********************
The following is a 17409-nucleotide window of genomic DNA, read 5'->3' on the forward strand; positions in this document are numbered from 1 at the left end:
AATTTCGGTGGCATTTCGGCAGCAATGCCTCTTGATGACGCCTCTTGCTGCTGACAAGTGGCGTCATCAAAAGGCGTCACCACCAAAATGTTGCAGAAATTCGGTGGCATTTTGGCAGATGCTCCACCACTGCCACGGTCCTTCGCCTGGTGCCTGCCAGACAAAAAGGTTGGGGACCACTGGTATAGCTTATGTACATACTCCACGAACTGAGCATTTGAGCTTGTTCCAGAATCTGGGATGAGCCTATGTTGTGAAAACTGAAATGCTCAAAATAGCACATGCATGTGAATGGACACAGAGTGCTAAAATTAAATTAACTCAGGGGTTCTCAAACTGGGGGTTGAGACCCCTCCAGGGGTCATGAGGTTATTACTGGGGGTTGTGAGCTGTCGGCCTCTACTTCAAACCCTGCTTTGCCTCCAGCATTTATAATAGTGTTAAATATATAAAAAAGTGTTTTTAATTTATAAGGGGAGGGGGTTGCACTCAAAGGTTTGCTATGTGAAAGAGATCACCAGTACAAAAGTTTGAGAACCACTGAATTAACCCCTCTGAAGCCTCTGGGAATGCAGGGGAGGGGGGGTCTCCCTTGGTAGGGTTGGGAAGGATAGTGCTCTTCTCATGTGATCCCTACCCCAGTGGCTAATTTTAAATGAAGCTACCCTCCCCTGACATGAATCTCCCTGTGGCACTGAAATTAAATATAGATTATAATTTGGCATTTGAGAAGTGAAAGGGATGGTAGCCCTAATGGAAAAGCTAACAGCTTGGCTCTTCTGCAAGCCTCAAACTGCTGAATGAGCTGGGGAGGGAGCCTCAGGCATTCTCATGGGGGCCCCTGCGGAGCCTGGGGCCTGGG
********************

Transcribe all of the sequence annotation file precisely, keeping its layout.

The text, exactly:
The following is a 17409-nucleotide window of genomic DNA, read 5'->3' on the forward strand; positions in this document are numbered from 1 at the left end:
AATTTCGGTGGCATTTCGGCAGCAATGCCTCTTGATGACGCCTCTTGCTGCTGACAAGTGGCGTCATCAAAAGGCGTCACCACCAAAATGTTGCAGAAATTCGGTGGCATTTTGGCAGATGCTCCACCACTGCCACGGTCCTTCGCCTGGTGCCTGCCAGACAAAAAGGTTGGGGACCACTGGTATAGCTTATGTACATACTCCACGAACTGAGCATTTGAGCTTGTTCCAGAATCTGGGATGAGCCTATGTTGTGAAAACTGAAATGCTCAAAATAGCACATGCATGTGAATGGACACAGAGTGCTAAAATTAAATTAACTCAGGGGTTCTCAAACTGGGGGTTGAGACCCCTCCAGGGGTCATGAGGTTATTACTGGGGGTTGTGAGCTGTCGGCCTCTACTTCAAACCCTGCTTTGCCTCCAGCATTTATAATAGTGTTAAATATATAAAAAAGTGTTTTTAATTTATAAGGGGAGGGGGTTGCACTCAAAGGTTTGCTATGTGAAAGAGATCACCAGTACAAAAGTTTGAGAACCACTGAATTAACCCCTCTGAAGCCTCTGGGAATGCAGGGGAGGGGGGGTCTCCCTTGGTAGGGTTGGGAAGGATAGTGCTCTTCTCATGTGATCCCTACCCCAGTGGCTAATTTTAAATGAAGCTACCCTCCCCTGACATGAATCTCCCTGTGGCACTGAAATTAAATATAGATTATAATTTGGCATTTGAGAAGTGAAAGGGATGGTAGCCCTAATGGAAAAGCTAACAGCTTGGCTCTTCTGCAAGCCTCAAACTGCTGAATGAGCTGGGGAGGGAGCCTCAGGCATTCTCATGGGGGCCCCTGCGGAGCCTGGGGCCTGGG